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See detailElectrophysiologic evaluation of the phrenic nerve-diaphragm pathway in an intact conscious calf model
Desmecht, Daniel ULg; Linden, Annick ULg; Lekeux, Pierre ULg

in American Journal of Veterinary Research (1995), 56(5), 545-554

Owing to technical and ethical limitations, a substantial part of the knowledge about the pathophysiologic mechanism of the human diaphragm has been obtained from studies in which phrenic nerve activation ... [more ▼]

Owing to technical and ethical limitations, a substantial part of the knowledge about the pathophysiologic mechanism of the human diaphragm has been obtained from studies in which phrenic nerve activation was usually carried out by direct surgical exposure of the nerves in the neck of deeply anesthetized, mechanically ventilated animals. Novel information has been gleaned from such studies, but the restrictive conditions under which it was collected preclude reliable extrapolation. We, therefore, addressed the question of whether accurate electrophysiologic evaluation of the phrenic nerve-diaphragm pathway can be performed in intact, nonanesthetized calves. Transjugular phrenic activation was well tolerated, safe, specific, and able to achieve constant symmetric and supramaximal phrenic stimulations during prolonged periods. Eighteen noninvasive cutaneous and esophageal reception circuits were tested for their ability to record the diaphragmatic evoked potential. In addition, they were compared for specificity and reproducibility of the recorded potentials during prolonged periods of tidal or stimulated respiration. The best diaphragmatic potential was recorded from surface electrodes attached to the skin of the ninth and tenth intercostal spaces, using a xyphoidian reference. We describe a method that allows easy, longterm, and reliable electrophysiologic evaluation of the phrenic nerve-diaphragm pathway in intact, conscious calves. It is hoped that such a model will produce relevant novel information regarding pathophysiology of the diaphragm. [less ▲]

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See detailValidation of Creatine, Glycogen and L-(+)-Lactate Determination in Biopsy Samples of Bovine Musculus Diaphragma
Desmecht, Daniel ULg; Linden, Annick ULg; Cuvelier-Klimek, M. et al

in Journal of Veterinary Medicine. A, Physiology, Pathology, Clinical Medicine (1995), 42(1), 13-26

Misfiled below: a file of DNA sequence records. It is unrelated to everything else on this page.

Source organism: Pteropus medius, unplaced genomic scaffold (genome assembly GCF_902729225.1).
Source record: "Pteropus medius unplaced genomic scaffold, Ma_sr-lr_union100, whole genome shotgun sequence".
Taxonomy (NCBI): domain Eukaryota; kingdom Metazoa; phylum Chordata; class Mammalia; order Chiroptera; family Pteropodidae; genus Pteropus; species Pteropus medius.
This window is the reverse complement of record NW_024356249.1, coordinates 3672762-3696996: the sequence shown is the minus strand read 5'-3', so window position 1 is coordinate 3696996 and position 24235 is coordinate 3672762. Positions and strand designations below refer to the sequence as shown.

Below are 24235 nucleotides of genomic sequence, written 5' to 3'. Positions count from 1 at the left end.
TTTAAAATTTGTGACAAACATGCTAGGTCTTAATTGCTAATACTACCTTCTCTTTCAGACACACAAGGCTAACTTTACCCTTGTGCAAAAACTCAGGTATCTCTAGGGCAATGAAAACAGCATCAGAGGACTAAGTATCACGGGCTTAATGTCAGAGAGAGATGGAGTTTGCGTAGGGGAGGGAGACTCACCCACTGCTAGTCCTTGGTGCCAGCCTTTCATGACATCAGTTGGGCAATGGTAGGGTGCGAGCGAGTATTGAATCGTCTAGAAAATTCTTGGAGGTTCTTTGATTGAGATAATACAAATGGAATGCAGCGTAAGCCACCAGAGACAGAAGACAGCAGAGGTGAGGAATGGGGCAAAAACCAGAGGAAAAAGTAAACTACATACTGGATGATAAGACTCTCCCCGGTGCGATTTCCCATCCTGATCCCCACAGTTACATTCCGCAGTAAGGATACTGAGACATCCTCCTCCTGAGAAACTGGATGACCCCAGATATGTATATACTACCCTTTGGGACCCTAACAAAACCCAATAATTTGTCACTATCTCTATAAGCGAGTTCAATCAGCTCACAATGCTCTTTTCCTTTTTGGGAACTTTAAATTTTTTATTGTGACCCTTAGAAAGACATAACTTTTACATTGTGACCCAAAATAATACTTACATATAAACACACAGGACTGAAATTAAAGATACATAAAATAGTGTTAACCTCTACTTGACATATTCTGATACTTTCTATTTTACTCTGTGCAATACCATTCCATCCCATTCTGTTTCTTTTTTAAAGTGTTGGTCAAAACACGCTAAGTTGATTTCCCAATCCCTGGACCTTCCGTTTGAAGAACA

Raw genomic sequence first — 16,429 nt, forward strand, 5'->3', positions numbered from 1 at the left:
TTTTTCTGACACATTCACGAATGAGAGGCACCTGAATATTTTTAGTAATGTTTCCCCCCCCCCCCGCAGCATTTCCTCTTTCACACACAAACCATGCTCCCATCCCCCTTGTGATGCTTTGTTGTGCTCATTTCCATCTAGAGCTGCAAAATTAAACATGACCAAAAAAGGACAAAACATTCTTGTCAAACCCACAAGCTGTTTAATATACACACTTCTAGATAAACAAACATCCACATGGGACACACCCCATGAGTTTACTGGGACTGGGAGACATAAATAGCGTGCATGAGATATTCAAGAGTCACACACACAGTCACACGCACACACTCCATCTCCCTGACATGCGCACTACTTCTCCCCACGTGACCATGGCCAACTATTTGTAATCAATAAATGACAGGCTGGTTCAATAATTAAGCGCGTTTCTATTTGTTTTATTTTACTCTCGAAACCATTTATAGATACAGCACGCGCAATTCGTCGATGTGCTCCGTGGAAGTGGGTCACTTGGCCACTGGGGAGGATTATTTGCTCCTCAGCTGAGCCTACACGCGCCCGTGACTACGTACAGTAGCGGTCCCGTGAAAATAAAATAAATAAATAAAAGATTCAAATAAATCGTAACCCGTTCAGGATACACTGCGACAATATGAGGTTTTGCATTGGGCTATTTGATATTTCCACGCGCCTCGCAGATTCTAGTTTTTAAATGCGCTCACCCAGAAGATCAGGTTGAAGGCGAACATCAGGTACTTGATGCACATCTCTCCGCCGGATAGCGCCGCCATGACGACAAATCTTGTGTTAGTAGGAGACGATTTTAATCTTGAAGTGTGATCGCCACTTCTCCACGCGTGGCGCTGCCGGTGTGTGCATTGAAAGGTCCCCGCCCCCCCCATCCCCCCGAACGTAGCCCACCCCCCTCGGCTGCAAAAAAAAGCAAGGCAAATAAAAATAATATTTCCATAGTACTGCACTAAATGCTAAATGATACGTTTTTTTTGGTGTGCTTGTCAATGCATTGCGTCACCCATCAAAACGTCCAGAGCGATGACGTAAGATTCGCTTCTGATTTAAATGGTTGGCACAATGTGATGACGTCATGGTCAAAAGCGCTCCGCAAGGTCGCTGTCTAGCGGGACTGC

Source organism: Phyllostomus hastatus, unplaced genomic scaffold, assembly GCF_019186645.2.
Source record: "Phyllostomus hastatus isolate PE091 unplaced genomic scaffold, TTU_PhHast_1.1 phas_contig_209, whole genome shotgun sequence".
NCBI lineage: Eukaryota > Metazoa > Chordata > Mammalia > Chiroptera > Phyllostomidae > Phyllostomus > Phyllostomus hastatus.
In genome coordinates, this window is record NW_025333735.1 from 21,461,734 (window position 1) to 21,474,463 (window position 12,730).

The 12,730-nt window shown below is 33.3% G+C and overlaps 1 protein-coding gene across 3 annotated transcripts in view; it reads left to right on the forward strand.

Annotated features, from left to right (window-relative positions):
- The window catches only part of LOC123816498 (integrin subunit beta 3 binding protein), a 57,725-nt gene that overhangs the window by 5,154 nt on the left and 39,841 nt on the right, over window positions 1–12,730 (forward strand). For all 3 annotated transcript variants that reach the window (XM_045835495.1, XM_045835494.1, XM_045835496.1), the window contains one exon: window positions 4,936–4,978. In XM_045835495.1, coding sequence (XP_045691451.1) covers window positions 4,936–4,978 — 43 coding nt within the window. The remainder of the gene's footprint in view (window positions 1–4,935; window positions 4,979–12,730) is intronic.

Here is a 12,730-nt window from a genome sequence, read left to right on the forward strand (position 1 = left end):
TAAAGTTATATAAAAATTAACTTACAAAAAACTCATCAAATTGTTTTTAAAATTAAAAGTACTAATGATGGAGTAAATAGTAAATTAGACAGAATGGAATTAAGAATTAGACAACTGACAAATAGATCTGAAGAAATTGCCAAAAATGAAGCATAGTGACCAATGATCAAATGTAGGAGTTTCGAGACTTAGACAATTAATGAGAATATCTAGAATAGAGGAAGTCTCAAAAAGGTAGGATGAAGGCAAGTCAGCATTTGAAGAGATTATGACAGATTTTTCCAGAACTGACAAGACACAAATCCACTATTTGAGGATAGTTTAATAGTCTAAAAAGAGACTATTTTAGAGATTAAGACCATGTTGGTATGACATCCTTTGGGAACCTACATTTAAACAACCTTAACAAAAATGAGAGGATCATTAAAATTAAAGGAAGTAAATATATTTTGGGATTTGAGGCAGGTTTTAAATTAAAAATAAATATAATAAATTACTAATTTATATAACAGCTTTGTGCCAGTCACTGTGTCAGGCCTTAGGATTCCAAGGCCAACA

Whereas reliable measurements of diaphragmatic force and electrical activity are now available in calves, evidence that substrate contents in the bovine diaphragm can be accurately measured is still ... [more ▼]

Whereas reliable measurements of diaphragmatic force and electrical activity are now available in calves, evidence that substrate contents in the bovine diaphragm can be accurately measured is still lacking. The purposes of the present study were therefore a) to describe and test the reliability of methods and procedures used for sampling, lyophilisation, extraction and dosage of muscular lactate, glycogen and creatine contents and b) to report the variation in their levels found along the bovine diaphragm and among individuals. The repeatability of the results yielded by a) assaying the extracts, b) processing and assaying the extracts and c) taking samples at different sites in the muscle was assessed. Neither assay, nor processing effects were significant (P < or = 0.05). Substrates were found to be homogeneously distributed within the two muscles studied. Substrate contents expressed per unit of muscle weight or total creatine were neither more or less variable than when expressed per unit of dry matter. [less ▲]

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See detailEffect of adenosine IV administration on gas exchanges and hemodynamics in unsedated calves with hypoxic vasoconstruction
Van de Weerdt, Marie-Lys; Desmecht, Daniel ULg; Vandenput, Sandrina ULg et al

in Pflügers Archiv : European Journal of Physiology (1995), 430(5), 186

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See detailInvolvement of 5-hydroxytryptamine in hyperdynamic pulmonary hemodynamics in endotoxemic calves
Desmecht, Daniel ULg; Linden, Annick ULg; Amory, Hélène ULg et al

in Pflügers Archiv : European Journal of Physiology (1995), 429

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See detailHemodynamic effects of intratracheal administration of Pasteurella haemolytica in calves
Amory, Hélène ULg; Linden, Annick ULg; Desmecht, Daniel ULg et al

in Pflügers Archiv : European Journal of Physiology (1995), 430

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See detailComparative assessment of right ventricular performance from the pressure-volume relationship in double-muscled and conventional calves.
Amory, Hélène ULg; Mc Entee, Kathleen ULg; Linden, Annick ULg et al